On no! The creepy librarian was actually evil the whole time.

The game’s mechanics are a big reason why the story of Three Houses works so well. An important part of the fire emblem series as a whole is a mechanic known as permanent death. Unlike other strategy games that might protect playable characters with resurrection items or by returning fallen characters, possibly through an injury mechanic, after the mission is done, dead characters in Three Houses stay dead. Most no longer appear in cinematics, they can no longer be selected for missions, and their story is no longer progressed. Some plot important characters might ‘retreat’ from combat allowing them to fulfill their plot relevant role; however, something terrible inevitably happens to them off screen once the plot no longer needs them. Notoriously, the game can soft lock if the player loses too many of their units, especially on harder difficulties, as they will no longer have the resources to clear later levels. Mechanically, death is this universe has meaning and the plot uses this to great effect.

During the Academy phase the player spends a great deal of time and effort building relationships with the students. Between each monthly mission you can explore the academy campus and talk to nearly every character in the game, who reacts uniquely to the events of the month. You can offer gifts to students, return lost items, share meals, and even invite them to tea parties. All of these activities build support between you and the students. Support offers a small amount of in game benefit by offering bonuses to units with high support when they fight together, but it is mostly used as a mechanic to further the plot. At certain support thresholds the game unlocks support conversations where, in a cut scene, students and faculty members share a little about their life and personal struggles. Importantly, you can interact with students outside your house in this way as well. External students can appear as guest characters in some missions, they can offer up quests for Byleth to complete, and, under certain conditions, can be recruited into your house. During the war phase, all students are forced to pick sides in the oncoming war. All character you recruit side with you, but other character can find themselves on opposite sides of the conflict. This allows the later portions of the game to serve up these characters as enemies instead of other faceless minions. Just like how your characters die permanently, characters you face in combat also die when defeated. The act is designed to be emotionally unpleasant, and it is not uncommon to hear of players recruiting as many characters as possible simply so they won’t be forced to kill them later in the game.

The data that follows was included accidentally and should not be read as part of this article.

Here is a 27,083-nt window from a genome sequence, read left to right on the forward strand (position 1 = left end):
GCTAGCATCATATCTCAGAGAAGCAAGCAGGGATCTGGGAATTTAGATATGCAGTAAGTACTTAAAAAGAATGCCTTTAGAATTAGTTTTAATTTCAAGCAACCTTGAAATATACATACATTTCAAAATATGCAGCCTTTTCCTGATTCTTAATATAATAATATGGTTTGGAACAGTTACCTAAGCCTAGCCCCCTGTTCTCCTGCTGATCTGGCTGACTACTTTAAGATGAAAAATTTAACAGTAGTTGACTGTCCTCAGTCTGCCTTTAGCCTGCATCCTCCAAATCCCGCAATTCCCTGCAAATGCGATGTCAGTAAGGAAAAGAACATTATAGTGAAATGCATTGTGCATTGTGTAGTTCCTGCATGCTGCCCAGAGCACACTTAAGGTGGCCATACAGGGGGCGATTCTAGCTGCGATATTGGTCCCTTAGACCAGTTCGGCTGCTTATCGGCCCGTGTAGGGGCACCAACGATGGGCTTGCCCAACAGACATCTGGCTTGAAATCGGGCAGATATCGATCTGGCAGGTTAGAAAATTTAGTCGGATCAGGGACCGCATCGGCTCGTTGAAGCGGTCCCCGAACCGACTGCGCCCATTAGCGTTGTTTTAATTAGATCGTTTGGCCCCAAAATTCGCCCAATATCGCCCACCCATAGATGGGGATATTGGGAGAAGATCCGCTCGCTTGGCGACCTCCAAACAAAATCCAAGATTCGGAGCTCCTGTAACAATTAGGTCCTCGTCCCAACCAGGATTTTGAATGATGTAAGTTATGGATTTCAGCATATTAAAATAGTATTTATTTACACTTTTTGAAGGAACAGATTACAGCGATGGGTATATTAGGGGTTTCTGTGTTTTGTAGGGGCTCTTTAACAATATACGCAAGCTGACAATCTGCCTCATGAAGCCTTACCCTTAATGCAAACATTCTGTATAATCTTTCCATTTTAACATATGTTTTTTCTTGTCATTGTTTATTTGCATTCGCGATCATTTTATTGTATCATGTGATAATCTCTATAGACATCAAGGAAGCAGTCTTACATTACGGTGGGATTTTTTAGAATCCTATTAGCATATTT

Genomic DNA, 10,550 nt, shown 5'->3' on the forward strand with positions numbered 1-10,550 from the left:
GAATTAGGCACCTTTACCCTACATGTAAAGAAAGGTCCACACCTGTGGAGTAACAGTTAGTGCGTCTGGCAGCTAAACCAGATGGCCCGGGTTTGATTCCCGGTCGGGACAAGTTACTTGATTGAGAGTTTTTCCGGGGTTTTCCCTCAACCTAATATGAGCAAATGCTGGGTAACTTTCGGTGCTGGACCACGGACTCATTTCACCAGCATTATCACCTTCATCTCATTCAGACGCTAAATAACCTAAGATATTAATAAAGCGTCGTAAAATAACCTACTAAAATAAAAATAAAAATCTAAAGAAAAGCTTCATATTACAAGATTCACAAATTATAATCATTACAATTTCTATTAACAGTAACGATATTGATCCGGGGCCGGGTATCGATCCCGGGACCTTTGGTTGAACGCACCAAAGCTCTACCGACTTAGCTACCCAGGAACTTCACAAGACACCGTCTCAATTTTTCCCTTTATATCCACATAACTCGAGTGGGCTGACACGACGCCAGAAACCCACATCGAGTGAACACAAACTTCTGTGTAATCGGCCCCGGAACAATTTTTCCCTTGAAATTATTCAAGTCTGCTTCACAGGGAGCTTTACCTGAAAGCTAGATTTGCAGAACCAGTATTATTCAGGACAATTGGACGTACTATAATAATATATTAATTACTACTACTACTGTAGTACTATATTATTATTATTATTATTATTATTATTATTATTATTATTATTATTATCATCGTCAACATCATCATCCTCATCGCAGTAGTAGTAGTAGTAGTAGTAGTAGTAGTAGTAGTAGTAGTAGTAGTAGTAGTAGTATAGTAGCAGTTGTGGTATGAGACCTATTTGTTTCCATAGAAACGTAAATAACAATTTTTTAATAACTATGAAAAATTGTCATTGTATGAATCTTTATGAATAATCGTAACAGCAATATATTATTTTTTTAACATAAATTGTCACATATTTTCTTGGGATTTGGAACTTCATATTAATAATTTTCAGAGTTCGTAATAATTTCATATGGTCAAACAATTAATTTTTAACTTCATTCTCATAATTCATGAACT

To the level designer who put Bernadetta here: I hate you.

Even background characters are treated like this. Rarely do missions require you to go up against nameless bandits, instead enemies are frequently relatives of one of the playable characters. Chapter three has the player put down a rebellion against the church led by Lord Lonato, the adopted father of Ashe a student of the blue lions house. Chapter five has the player fight off bandits, led by Miklan the older brother of Sylvain another member of the blue lions house, who have stolen a hero’s relic. When playing as any other house, these characters are disposable villains, but to both Ashe and Sylvain these are important life changing events that colour the story for the remainder of the game. Likewise, the web of noble houses introduced throughout the game means that generals defeated in the war phase are rarely just the monster of the week, but are instead someone’s relative who might have gotten more screen time if the player had sided with a different faction.

All of this works together to create a world where death matters, which adds necessary emotional weight to the war phase of the game. Edelgard reveals herself to be the Flame Emperor, becomes emperor of Adrestia, and declares war on the church of Seiros at the climax of White Clouds. It is here that the the game loses its silly and naive video game veneer and transforms into something extremely brutal. Few characters escape death, and death itself becomes the primary driver of the story. In this way the game escapes portraying the war as just heroic, but also as the tragedy that it really is.

Edelgard’s War: A war to end war.